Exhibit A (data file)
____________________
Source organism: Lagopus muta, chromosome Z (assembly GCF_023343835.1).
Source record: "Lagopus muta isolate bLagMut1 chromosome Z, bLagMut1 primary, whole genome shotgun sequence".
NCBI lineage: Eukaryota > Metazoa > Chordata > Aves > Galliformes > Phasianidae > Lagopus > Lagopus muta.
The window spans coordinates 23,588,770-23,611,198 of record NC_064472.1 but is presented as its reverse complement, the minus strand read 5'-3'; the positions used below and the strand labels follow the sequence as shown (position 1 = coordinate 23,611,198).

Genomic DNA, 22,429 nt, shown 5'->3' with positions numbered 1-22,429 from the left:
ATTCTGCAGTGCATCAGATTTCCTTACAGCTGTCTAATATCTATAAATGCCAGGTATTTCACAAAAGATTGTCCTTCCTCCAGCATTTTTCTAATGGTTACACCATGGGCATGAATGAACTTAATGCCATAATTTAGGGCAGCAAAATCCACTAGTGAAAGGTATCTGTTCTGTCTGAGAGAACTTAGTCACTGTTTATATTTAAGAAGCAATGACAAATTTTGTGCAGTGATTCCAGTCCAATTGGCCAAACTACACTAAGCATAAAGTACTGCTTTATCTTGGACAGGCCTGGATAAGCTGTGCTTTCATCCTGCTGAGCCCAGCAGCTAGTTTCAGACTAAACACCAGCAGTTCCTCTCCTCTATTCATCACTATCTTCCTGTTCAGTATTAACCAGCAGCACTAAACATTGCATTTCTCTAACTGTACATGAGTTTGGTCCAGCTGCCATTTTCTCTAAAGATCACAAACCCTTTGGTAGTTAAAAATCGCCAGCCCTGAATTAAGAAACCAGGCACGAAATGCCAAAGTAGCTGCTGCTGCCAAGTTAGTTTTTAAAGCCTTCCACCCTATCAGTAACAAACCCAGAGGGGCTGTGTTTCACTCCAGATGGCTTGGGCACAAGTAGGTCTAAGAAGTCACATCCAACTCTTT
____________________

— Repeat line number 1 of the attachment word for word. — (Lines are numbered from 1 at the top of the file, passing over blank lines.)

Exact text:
Source organism: Lagopus muta, chromosome Z (assembly GCF_023343835.1).